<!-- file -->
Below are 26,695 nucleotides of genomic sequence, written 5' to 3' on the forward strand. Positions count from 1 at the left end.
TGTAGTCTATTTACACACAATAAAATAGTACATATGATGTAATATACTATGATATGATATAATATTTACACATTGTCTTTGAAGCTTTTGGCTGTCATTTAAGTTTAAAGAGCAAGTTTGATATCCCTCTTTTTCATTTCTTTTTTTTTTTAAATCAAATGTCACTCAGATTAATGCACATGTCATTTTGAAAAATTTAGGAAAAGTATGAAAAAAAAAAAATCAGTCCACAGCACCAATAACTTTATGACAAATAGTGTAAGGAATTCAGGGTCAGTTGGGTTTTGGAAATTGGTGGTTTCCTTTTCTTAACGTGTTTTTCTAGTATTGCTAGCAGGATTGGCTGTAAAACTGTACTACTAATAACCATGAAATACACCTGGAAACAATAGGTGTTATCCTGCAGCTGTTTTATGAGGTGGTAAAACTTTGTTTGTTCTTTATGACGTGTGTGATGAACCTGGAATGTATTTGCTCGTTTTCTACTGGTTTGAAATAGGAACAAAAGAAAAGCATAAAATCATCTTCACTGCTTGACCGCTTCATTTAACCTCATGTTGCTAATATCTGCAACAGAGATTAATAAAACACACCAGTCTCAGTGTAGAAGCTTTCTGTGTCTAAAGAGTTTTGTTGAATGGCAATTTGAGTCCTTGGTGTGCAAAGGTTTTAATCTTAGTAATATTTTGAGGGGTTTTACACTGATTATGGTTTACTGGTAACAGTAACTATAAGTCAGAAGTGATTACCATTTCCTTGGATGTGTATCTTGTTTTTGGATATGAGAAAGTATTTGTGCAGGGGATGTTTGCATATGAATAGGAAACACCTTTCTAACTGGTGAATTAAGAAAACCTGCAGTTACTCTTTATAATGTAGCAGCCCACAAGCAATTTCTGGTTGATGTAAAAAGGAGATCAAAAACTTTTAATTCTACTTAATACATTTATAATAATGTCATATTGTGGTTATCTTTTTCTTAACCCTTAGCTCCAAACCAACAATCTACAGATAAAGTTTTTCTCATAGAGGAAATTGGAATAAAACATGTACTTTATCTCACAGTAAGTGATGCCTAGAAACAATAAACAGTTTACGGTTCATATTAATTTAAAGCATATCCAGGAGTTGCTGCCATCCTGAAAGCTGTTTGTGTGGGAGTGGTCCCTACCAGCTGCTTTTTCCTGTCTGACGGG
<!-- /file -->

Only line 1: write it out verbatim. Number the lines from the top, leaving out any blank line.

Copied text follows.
Below are 26,695 nucleotides of genomic sequence, written 5' to 3' on the forward strand. Positions count from 1 at the left end.